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The Bona Fide Needs Rule

B. 3.  Prior Years’ Needs
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There are situations in which it is not only proper but mandatory to use currently available appropriations to satisfy a need that arose in a prior year.14 We refer to this as the “continuing need.” If a need arises during a particular fiscal year and the agency chooses not to satisfy it during that year, perhaps because of insufficient funds or higher priority needs, and the need continues to exist in the following year, the obligation to satisfy that need is properly chargeable to the later years funds. “An unfulfilled need of one period may well be carried forward to the next as a continuing need with the next periods appropriation being available for funding.” B-197274, Sept. 23, 1983. Thus, an important corollary to the bona fide needs rule is that a continuing need is chargeable to funds current for the year in which the obligation is made, regardless of the fact that the need may have originated in a prior year.

An illustration is B-207433, Sept. 16, 1983. The Army contracted for a specific quantity of thermal viewers. The contract provided for a downward adjustment in the contract price in the case of an “underrun,” that is, if the contractor was able to perform at less than the contract price. After the appropriation charged with the contract had expired, the contractor incurred an underrun and proposed to use the excess funds to supply an additional quantity of viewers. It was undisputed that the need for additional viewers could be attributed to the year in which the contract was entered into, and that the need continued to exist. GAO agreed with the Army that the proper course of action was to deobligate the excess funds and, if the Army still wished to procure them, to charge the obligation for the additional quantity to current years appropriations. The fact that the need arose in a prior year was immaterial. The decision, at pages 4–5, offered the following explanation:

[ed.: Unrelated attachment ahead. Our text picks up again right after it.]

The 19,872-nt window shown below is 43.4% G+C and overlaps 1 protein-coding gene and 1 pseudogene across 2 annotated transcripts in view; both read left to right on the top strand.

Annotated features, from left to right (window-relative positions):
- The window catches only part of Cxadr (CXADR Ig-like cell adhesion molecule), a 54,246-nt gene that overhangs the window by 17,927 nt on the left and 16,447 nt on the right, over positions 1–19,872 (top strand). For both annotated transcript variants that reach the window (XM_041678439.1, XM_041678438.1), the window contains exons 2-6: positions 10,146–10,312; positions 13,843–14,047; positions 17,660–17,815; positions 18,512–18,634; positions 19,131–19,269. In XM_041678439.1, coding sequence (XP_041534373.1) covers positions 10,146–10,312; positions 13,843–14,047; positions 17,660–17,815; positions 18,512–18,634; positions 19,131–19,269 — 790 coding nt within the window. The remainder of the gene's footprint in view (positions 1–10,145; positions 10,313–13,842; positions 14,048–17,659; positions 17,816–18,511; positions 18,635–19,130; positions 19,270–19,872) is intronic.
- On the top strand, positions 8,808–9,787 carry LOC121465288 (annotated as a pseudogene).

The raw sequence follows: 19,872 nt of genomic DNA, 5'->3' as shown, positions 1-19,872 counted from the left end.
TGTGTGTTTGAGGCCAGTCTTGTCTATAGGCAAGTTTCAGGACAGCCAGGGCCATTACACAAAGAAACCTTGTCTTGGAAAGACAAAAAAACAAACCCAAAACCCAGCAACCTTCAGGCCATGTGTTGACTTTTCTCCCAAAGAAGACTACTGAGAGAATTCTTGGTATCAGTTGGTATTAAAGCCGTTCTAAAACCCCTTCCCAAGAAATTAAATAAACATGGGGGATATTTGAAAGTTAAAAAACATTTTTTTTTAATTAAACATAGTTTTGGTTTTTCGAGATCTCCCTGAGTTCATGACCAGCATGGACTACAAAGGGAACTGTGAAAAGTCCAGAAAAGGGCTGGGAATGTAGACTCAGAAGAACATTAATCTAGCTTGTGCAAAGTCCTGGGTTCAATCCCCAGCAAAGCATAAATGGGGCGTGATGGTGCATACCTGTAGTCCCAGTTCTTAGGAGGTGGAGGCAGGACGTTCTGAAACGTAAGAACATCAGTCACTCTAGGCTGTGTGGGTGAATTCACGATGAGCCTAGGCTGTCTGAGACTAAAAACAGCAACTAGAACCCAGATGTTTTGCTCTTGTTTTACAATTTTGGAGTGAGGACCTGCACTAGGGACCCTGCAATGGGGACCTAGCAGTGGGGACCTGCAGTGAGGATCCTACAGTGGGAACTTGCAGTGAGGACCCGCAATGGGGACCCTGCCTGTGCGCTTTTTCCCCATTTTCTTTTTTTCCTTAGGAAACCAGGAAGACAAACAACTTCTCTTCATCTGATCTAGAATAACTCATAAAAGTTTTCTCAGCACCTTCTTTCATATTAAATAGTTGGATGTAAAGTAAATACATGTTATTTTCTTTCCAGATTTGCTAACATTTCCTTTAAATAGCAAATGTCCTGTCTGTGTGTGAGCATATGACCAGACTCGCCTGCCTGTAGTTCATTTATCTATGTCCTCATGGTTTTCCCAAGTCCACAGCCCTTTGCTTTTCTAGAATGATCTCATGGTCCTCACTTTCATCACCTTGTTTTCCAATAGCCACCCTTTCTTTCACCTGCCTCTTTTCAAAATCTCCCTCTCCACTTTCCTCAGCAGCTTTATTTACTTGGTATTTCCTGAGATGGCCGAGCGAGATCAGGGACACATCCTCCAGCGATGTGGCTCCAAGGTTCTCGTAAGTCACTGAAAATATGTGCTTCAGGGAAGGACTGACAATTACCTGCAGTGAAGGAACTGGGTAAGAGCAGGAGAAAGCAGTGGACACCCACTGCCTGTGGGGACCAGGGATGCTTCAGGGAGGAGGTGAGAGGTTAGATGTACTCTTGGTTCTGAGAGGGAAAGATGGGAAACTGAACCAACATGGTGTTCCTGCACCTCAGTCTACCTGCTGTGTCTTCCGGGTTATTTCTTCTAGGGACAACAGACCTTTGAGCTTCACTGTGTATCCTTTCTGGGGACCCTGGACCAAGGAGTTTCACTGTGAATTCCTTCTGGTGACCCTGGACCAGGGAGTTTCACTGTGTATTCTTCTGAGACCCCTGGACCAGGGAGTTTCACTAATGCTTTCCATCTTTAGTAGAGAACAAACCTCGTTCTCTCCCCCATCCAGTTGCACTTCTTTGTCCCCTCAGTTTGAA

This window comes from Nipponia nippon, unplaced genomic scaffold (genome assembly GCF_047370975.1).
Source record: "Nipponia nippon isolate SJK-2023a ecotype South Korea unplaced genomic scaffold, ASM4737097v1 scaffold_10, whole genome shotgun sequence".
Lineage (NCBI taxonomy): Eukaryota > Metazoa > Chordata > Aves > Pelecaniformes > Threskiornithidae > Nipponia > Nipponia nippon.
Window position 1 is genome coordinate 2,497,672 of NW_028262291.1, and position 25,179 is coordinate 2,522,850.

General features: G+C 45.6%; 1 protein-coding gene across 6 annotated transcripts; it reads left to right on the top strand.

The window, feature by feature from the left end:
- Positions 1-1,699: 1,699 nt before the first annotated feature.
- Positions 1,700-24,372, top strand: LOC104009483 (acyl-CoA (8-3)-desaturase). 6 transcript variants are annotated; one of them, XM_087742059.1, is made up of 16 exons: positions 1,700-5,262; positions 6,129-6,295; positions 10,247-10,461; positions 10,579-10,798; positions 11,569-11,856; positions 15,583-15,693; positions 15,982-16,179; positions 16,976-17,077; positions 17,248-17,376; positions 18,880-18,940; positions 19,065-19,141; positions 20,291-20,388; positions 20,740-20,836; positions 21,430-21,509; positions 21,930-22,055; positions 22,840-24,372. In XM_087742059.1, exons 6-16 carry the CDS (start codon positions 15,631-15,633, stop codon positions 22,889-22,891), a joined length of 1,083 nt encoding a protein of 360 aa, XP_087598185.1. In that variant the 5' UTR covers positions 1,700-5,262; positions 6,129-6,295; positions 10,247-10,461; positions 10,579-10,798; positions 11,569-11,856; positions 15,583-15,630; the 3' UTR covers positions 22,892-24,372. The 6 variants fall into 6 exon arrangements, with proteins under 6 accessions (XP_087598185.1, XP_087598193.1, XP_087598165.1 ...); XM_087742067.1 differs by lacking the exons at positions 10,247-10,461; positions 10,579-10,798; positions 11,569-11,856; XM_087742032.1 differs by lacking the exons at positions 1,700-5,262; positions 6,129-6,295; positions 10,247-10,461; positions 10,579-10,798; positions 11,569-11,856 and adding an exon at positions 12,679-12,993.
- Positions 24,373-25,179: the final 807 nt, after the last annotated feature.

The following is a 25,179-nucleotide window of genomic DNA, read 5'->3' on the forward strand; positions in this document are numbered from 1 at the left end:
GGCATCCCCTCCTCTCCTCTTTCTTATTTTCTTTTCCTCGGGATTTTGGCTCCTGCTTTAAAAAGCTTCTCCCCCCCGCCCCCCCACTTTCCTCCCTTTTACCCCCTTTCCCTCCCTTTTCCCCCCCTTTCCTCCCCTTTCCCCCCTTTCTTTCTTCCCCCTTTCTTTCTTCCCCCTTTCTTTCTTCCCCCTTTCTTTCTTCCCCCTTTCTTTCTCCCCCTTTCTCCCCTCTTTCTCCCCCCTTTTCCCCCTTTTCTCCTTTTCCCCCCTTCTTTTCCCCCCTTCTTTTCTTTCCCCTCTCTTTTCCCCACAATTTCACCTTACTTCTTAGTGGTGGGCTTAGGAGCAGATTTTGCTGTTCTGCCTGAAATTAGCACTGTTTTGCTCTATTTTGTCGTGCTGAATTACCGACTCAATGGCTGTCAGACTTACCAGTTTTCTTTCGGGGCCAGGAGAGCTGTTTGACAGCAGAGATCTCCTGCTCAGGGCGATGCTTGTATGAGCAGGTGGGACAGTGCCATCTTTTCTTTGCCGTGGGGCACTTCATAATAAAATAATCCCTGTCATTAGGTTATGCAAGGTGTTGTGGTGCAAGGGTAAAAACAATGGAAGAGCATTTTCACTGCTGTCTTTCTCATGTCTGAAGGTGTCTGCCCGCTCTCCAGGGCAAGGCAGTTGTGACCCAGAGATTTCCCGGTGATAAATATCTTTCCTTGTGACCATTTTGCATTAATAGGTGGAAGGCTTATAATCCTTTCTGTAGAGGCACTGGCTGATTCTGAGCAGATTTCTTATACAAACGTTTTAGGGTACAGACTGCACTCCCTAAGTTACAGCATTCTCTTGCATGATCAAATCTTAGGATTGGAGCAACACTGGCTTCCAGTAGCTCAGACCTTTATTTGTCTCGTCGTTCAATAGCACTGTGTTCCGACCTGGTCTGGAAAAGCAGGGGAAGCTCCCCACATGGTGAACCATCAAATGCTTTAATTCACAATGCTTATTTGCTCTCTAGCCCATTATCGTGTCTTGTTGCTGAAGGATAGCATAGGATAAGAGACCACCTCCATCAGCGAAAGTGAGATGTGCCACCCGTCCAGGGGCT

“Certainly the Army could have used underrun funds to procure additional viewers at any time during the period those funds remained available for obligation. Also, we are of course aware that an unmet need does not somehow evaporate merely because the period of availability has expired. However, nothing in the bona fide needs rule suggests that expired appropriations may be used for an item for which a valid obligation was not incurred prior to expiration merely because there was a need for that item during that period … Once the obligational period has expired, the procurement of an increased quantity must be charged to new money, and this is not affected by the fact that the need for that increased quantity may in effect be a ‘continuing need’ that arose during the prior period.”